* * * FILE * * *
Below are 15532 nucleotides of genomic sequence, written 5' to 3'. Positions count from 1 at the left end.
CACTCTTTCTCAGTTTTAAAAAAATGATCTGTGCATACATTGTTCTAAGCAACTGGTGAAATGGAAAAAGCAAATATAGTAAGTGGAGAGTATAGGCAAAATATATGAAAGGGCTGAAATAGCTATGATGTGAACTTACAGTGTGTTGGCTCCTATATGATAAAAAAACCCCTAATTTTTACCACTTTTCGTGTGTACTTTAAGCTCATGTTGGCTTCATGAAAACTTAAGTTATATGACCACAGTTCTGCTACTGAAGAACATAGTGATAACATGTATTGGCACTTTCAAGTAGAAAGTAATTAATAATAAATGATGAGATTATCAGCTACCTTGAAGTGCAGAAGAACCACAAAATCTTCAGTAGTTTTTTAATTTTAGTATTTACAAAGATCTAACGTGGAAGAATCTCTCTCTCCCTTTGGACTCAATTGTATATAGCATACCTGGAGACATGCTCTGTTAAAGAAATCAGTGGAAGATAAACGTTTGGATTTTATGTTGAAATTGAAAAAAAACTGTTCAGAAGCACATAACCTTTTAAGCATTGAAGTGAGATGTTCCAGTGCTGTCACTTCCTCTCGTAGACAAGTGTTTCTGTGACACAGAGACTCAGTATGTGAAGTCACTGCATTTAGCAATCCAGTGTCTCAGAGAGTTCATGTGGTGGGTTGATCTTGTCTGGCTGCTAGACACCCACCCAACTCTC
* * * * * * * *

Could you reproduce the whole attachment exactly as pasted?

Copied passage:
Below are 15532 nucleotides of genomic sequence, written 5' to 3'. Positions count from 1 at the left end.
CACTCTTTCTCAGTTTTAAAAAAATGATCTGTGCATACATTGTTCTAAGCAACTGGTGAAATGGAAAAAGCAAATATAGTAAGTGGAGAGTATAGGCAAAATATATGAAAGGGCTGAAATAGCTATGATGTGAACTTACAGTGTGTTGGCTCCTATATGATAAAAAAACCCCTAATTTTTACCACTTTTCGTGTGTACTTTAAGCTCATGTTGGCTTCATGAAAACTTAAGTTATATGACCACAGTTCTGCTACTGAAGAACATAGTGATAACATGTATTGGCACTTTCAAGTAGAAAGTAATTAATAATAAATGATGAGATTATCAGCTACCTTGAAGTGCAGAAGAACCACAAAATCTTCAGTAGTTTTTTAATTTTAGTATTTACAAAGATCTAACGTGGAAGAATCTCTCTCTCCCTTTGGACTCAATTGTATATAGCATACCTGGAGACATGCTCTGTTAAAGAAATCAGTGGAAGATAAACGTTTGGATTTTATGTTGAAATTGAAAAAAAACTGTTCAGAAGCACATAACCTTTTAAGCATTGAAGTGAGATGTTCCAGTGCTGTCACTTCCTCTCGTAGACAAGTGTTTCTGTGACACAGAGACTCAGTATGTGAAGTCACTGCATTTAGCAATCCAGTGTCTCAGAGAGTTCATGTGGTGGGTTGATCTTGTCTGGCTGCTAGACACCCACCCAACTCTC